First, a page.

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FOCUS June 2007 Volume 48

Combating Discrimination on the Internet in Japan

Keihatsu Renkyo

In the early summer of 2001, two tragedies struck the Kansai region in western Japan. In June 2001, a man broke into a primary school, stabbed eight young children to death, and injured many more before getting subdued and arrested. In July 2001, people rushing to and from a fireworks display on the beach crushed ten young children and two elderly people to death on an overcrowded pedestrian overpass

Subsequently, vicious messages began to appear on an internet message board called "2 Channel" insinuating that the victims of the incidents were of Buraku origin and praising the perpetrators. These messages are examples of the rising number of discrimination messages on Japanese cyberspace

Discrimination on the internet

Discrimination on the Japanese internet is a serious challenge. A study on the extent of discriminatory postings on the internet in 2002 shows that 75.8% of the messages involved discrimination against people of Buraku origin. What is being aired in cyberspace is a reflection of the actual situation in society, and the figure indicates the extent of discrimination against people of Buraku origin that remains in the minds of the Japanese people

The study shows that postings included messages slandering particular groups of people (those of Buraku origin, Korean residents, people with disabilities and people recovering from Hansen's disease), statements inciting discrimination as well as listing of the locations of Buraku areas

Discriminatory postings, including on the Buraku issue in general, on the internet continue to proliferate in many prefectures in Japan, and recently seem to have become worse. Some use websites set up abroad, or anonymous websites to attack a particular individual or organization. There have been serious cases, in which even the families have come under attack. The worsening situation is confirmed by data from the Ministry of Justice, which indicate an annual increase in the number of human rights violations on the internet from seventeen cases in 1999 to one hundred ninety-nine cases in 2004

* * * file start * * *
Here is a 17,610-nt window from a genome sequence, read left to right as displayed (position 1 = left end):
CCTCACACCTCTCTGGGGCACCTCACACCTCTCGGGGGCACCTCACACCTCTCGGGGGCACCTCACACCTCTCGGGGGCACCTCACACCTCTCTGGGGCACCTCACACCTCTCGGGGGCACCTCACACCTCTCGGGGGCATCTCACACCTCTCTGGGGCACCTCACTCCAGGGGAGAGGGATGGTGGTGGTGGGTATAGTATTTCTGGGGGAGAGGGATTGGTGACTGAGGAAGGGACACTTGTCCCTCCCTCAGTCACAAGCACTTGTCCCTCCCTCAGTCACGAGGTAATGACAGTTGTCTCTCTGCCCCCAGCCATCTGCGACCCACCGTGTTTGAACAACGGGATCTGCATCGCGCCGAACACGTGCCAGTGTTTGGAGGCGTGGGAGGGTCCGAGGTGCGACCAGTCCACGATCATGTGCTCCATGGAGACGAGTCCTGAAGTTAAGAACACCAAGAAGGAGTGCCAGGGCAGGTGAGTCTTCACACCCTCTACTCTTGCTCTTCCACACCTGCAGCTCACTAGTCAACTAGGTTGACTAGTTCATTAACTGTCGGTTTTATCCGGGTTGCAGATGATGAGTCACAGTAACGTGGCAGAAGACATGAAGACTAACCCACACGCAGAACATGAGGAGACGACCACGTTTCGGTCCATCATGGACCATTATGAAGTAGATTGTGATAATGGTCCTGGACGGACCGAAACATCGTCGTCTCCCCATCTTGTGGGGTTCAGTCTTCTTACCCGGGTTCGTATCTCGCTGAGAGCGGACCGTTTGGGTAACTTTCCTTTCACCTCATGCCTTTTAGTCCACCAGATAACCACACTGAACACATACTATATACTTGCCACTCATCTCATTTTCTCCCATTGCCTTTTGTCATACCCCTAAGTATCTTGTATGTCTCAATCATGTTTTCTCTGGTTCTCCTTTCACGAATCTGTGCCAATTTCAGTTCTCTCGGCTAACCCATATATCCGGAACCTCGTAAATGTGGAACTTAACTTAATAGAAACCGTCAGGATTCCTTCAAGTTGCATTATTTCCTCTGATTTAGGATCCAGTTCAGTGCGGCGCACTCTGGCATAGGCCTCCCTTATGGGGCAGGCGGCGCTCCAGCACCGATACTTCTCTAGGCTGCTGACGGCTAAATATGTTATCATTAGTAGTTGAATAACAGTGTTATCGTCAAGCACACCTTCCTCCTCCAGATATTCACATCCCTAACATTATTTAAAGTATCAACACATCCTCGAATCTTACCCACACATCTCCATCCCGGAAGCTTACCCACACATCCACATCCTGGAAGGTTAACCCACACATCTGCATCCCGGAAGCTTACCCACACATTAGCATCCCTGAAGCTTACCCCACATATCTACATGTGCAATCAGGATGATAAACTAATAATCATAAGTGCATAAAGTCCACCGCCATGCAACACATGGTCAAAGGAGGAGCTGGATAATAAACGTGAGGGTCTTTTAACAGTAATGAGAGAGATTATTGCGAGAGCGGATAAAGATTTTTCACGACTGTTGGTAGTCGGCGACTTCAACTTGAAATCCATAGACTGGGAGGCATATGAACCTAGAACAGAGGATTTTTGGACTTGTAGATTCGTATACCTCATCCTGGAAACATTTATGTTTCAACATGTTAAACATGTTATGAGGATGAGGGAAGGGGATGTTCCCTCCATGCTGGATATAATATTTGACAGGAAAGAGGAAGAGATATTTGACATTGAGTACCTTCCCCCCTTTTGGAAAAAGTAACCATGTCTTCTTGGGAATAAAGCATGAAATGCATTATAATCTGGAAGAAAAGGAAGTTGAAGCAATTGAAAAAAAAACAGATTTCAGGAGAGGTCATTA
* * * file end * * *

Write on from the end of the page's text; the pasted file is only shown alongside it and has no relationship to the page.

A recent trend seems to be postings on sites that can only be accessed by mobile phones. Numerous discriminatory messages on the electronic message boards on such sites are posted. It is very likely that those writing and reading such messages are junior and senior high school students. One site uses an internet provider in the United States

Combating discriminatory messages

The internet messages discriminatory to people of Buraku origin and the Korean residents that came out subsequent to the stabbing of school children and the deaths in a stampede, prompted some members of the Nara Prefectural Liaison Council for the Promotion of Awareness Raising on Human Rights and Dowa Affairs (Keihatsu Renkyo) to create a special unit to combat discrimination on the internet

Keihatsu Renkyo is composed of representatives of departmental sections within the local governments of the municipalities in Nara Prefecture, responsible for public awareness-raising on human rights and Dowa affairs. These awareness-raising programs aim at public opinion that supports an environment that does not allow human rights violations to happen. Keihatsu Renkyo was established in 1988 to make more effective the local governments' efforts at human rights awareness programs. The local governments are duty-bound to provide the social environment that enables the public to participate in learning about human rights and join in actions toward eliminating discrimination